"OLD Norbert with the flat blue cap--
A German said to be--
Why let your pipe die on your lap,
Your eyes blink absently?"--
--"Ah!... Well, I had thought till my cheek was wet
Of my mother--her voice and mien
When she used to sing and pirouette,
And touse the tambourine
"To the march that yon street-fiddler plies;
She told me 'twas the same
She'd heard from the trumpets, when the Allies
Her city overcame.
"My father was one of the German Hussars,
My mother of Leipzig; but he,
Long quartered here, fetched her at close of the wars,
And a Wessex lad reared me.
"And as I grew up, again and again
She'd tell, after trilling that air,
Of her youth, and the battles on Leipzig plain
And of all that was suffered there!...
"--'Twas a time of alarms. Three Chiefs-at-arms
Combined them to crush One,
And by numbers' might, for in equal fight
He stood the matched of none.
"Carl Schwartzenburg was of the plot,
And Blücher, prompt and prow,
And Jean the Crown-Prince Bernadotte:
Buonaparte was the foe.
"City and plain had felt his reign
From the North to the Middle Sea,
And he'd now sat down in the noble town
Of the King of Saxony.
"October's deep dew its wet gossamer threw
Upon Leipzig's lawns, leaf-strewn,
Where lately each fair avenue
Wrought shade for summer noon.
"To westward two dull rivers crept
Through miles of marsh and slough,
Whereover a streak of whiteness swept--
The Bridge of Lindenau.
"Hard by, in the City, the One, care-crossed,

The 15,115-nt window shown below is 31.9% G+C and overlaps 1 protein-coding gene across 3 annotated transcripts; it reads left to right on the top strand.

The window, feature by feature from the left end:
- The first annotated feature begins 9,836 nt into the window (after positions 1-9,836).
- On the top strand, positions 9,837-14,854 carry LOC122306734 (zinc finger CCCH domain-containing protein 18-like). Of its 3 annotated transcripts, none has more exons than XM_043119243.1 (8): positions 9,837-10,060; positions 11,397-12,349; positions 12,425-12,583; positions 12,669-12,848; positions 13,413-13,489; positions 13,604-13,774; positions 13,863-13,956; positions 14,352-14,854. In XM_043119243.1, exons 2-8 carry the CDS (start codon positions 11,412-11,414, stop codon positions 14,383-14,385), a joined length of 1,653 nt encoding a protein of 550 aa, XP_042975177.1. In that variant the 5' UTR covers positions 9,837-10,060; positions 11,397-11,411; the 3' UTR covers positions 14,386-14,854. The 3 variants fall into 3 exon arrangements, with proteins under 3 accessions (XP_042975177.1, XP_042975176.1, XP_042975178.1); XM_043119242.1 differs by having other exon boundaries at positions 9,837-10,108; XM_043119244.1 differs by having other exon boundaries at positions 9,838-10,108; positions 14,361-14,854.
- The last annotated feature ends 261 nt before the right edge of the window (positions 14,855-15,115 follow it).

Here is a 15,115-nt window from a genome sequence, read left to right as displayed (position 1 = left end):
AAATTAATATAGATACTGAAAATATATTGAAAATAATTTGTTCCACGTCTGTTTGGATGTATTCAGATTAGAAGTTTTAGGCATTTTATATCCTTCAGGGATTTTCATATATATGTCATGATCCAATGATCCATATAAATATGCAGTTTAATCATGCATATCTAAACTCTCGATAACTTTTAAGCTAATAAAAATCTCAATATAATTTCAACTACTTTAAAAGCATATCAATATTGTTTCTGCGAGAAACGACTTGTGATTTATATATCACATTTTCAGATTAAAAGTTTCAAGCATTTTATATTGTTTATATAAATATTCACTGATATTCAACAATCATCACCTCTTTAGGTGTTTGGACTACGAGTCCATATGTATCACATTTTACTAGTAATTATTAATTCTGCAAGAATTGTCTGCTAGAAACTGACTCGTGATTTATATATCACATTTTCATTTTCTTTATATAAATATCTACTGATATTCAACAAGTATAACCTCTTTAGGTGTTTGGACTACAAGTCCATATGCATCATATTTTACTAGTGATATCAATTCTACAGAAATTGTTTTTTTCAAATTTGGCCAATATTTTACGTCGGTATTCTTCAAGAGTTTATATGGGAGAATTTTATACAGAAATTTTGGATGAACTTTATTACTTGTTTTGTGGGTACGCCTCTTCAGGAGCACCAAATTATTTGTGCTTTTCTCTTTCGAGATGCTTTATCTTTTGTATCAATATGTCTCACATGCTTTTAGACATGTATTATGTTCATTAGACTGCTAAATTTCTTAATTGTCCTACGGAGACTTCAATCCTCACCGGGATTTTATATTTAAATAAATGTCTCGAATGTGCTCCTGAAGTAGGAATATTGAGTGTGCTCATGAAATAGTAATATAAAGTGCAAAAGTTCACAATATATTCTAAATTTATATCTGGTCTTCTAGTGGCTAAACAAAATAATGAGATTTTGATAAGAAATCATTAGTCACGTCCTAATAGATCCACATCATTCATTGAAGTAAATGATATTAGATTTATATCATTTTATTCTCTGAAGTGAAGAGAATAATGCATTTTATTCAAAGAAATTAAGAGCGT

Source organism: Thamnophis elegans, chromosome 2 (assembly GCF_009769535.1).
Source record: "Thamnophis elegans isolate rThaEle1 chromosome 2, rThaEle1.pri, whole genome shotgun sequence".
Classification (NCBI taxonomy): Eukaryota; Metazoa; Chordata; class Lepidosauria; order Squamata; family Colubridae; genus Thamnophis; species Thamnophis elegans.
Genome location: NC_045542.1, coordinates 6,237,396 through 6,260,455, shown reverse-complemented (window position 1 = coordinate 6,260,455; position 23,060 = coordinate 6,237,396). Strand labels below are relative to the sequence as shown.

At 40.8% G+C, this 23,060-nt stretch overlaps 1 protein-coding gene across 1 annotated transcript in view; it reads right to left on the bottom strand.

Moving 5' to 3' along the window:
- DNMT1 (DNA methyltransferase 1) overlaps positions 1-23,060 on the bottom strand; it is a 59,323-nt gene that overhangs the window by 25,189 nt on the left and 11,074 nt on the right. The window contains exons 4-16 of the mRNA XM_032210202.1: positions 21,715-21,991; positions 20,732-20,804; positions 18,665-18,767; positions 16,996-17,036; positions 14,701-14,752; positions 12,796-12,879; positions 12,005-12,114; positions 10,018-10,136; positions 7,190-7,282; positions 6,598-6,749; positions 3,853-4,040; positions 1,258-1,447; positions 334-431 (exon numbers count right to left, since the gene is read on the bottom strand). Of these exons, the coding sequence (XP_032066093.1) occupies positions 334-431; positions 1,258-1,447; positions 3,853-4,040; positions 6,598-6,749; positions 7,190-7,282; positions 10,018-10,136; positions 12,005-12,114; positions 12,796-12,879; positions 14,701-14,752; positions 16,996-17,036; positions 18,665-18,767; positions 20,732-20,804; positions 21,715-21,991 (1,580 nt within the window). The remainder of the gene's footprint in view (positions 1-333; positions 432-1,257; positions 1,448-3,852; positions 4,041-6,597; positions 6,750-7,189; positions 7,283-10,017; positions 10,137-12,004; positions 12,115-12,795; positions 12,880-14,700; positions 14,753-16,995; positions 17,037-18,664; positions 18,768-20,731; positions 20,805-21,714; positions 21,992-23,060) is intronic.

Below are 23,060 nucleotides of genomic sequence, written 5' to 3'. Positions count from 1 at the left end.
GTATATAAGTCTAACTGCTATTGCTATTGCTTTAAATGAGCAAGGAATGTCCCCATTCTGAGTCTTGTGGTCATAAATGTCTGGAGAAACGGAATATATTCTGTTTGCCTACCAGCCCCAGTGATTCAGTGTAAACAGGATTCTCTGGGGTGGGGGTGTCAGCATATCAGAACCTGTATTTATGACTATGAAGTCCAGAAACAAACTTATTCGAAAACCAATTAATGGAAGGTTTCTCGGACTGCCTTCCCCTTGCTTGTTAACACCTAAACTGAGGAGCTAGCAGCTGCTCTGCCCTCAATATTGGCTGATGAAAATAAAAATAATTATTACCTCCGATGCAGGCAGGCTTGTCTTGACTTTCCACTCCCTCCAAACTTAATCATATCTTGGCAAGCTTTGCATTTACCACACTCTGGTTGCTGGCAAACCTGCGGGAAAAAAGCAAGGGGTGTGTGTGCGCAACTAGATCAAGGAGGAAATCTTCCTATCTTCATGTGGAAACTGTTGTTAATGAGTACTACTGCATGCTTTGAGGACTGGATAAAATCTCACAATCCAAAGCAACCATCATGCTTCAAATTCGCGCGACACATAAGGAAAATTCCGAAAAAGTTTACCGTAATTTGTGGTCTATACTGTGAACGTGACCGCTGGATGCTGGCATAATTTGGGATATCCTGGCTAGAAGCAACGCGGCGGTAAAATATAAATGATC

Gloomed over his shrunken power;
And without the walls the hemming host
Waxed denser every hour.
"He had speech that night on the morrow's designs
With his chiefs by the bivouac fire,
While the belt of flames from the enemy's lines
Flared nigher him yet and nigher.
"Three sky-lights then from the girdling trine
Told, 'Ready!' As they rose
Their flashes seemed his Judgment-Sign
For bleeding Europe's woes.
"'Twas seen how the French watch-fires that night
Glowed still and steadily;
And the Three rejoiced, for they read in the sight
That the One disdained to flee....
"--Five hundred guns began the affray
On next day morn at nine;
Such mad and mangling cannon-play
Had never torn human line.
"Around the town three battle beat,
Contracting like a gin;
As nearer marched the million feet
Of columns closing in.
"The first battle nighed on the low Southern side;
The second by the Western way;
The nearing of the third on the North was heard;
--The French held all at bay.
"Against the first band did the Emperor stand;
Against the second stood Ney;
Marmont against the third gave the order-word:
--Thus raged it throughout the day.
"Fifty thousand sturdy souls on those trampled plains and knolls,
Who met the dawn hopefully,
And were lotted their shares in a quarrel not theirs,
Dropt then in their agony.
"'O,' the old folks said, 'ye Preachers stern!
O so-called Christian time!
When will men's swords to ploughshares turn?
When come the promised prime?'...
"--The clash of horse and man which that day began,
Closed not as evening wore;
And the morrow's armies, rear and van,
Still mustered more and more.
"From the City towers the Confederate Powers
Were eyed in glittering lines,
And up from the vast a murmuring passed
As from a wood of pines.
"''Tis well to cover a feeble skill
By numbers!' scoffèd He;
'But give me a third of their strength, I'd fill
Half Hell with their soldiery!'
"All that day raged the war they waged,
And again dumb night held reign,
Save that ever upspread from the dark death-bed
A miles-wide pant of pain.
"Hard had striven brave Ney, the true Bertrand,
Victor, and Augereau,
Bold Poniatowski, and Lauriston,
To stay their overthrow;
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